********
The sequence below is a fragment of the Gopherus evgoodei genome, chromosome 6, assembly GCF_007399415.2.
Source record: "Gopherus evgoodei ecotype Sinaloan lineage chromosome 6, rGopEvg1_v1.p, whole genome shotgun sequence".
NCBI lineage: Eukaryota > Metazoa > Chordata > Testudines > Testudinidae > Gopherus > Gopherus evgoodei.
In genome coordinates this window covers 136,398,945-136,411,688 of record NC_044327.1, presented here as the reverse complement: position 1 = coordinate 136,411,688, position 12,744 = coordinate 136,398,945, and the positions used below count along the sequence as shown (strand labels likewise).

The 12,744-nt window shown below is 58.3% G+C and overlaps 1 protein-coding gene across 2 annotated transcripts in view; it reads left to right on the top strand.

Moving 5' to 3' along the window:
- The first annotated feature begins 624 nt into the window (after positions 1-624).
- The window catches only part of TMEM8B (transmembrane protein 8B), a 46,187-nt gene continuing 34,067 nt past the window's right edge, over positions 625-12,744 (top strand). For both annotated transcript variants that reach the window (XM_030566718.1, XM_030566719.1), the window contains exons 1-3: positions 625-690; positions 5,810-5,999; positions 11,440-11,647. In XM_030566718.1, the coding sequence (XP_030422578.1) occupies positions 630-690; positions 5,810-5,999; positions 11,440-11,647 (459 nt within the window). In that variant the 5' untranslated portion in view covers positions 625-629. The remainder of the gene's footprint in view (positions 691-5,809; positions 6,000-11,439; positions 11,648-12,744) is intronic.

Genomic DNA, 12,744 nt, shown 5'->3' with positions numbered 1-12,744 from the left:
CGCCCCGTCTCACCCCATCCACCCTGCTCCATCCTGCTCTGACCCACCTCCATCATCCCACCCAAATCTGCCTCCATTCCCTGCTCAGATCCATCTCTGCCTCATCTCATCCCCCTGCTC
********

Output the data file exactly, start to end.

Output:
The sequence below is a fragment of the Gopherus evgoodei genome, chromosome 6, assembly GCF_007399415.2.
Source record: "Gopherus evgoodei ecotype Sinaloan lineage chromosome 6, rGopEvg1_v1.p, whole genome shotgun sequence".
NCBI lineage: Eukaryota > Metazoa > Chordata > Testudines > Testudinidae > Gopherus > Gopherus evgoodei.
In genome coordinates this window covers 136,398,945-136,411,688 of record NC_044327.1, presented here as the reverse complement: position 1 = coordinate 136,411,688, position 12,744 = coordinate 136,398,945, and the positions used below count along the sequence as shown (strand labels likewise).

The 12,744-nt window shown below is 58.3% G+C and overlaps 1 protein-coding gene across 2 annotated transcripts in view; it reads left to right on the top strand.

Moving 5' to 3' along the window:
- The first annotated feature begins 624 nt into the window (after positions 1-624).
- The window catches only part of TMEM8B (transmembrane protein 8B), a 46,187-nt gene continuing 34,067 nt past the window's right edge, over positions 625-12,744 (top strand). For both annotated transcript variants that reach the window (XM_030566718.1, XM_030566719.1), the window contains exons 1-3: positions 625-690; positions 5,810-5,999; positions 11,440-11,647. In XM_030566718.1, the coding sequence (XP_030422578.1) occupies positions 630-690; positions 5,810-5,999; positions 11,440-11,647 (459 nt within the window). In that variant the 5' untranslated portion in view covers positions 625-629. The remainder of the gene's footprint in view (positions 691-5,809; positions 6,000-11,439; positions 11,648-12,744) is intronic.

Genomic DNA, 12,744 nt, shown 5'->3' with positions numbered 1-12,744 from the left:
CGCCCCGTCTCACCCCATCCACCCTGCTCCATCCTGCTCTGACCCACCTCCATCATCCCACCCAAATCTGCCTCCATTCCCTGCTCAGATCCATCTCTGCCTCATCTCATCCCCCTGCTC